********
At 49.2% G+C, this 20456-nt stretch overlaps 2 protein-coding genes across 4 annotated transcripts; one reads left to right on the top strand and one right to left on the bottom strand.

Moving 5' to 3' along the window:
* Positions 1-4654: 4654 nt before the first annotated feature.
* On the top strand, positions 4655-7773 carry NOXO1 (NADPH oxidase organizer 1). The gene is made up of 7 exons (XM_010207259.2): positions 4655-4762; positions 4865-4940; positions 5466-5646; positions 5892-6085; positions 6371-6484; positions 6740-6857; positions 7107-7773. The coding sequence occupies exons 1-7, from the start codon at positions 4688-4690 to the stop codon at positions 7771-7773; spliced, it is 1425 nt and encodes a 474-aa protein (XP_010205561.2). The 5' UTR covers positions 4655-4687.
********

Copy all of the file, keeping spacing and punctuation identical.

At 49.2% G+C, this 20456-nt stretch overlaps 2 protein-coding genes across 4 annotated transcripts; one reads left to right on the top strand and one right to left on the bottom strand.

Moving 5' to 3' along the window:
* Positions 1-4654: 4654 nt before the first annotated feature.
* On the top strand, positions 4655-7773 carry NOXO1 (NADPH oxidase organizer 1). The gene is made up of 7 exons (XM_010207259.2): positions 4655-4762; positions 4865-4940; positions 5466-5646; positions 5892-6085; positions 6371-6484; positions 6740-6857; positions 7107-7773. The coding sequence occupies exons 1-7, from the start codon at positions 4688-4690 to the stop codon at positions 7771-7773; spliced, it is 1425 nt and encodes a 474-aa protein (XP_010205561.2). The 5' UTR covers positions 4655-4687.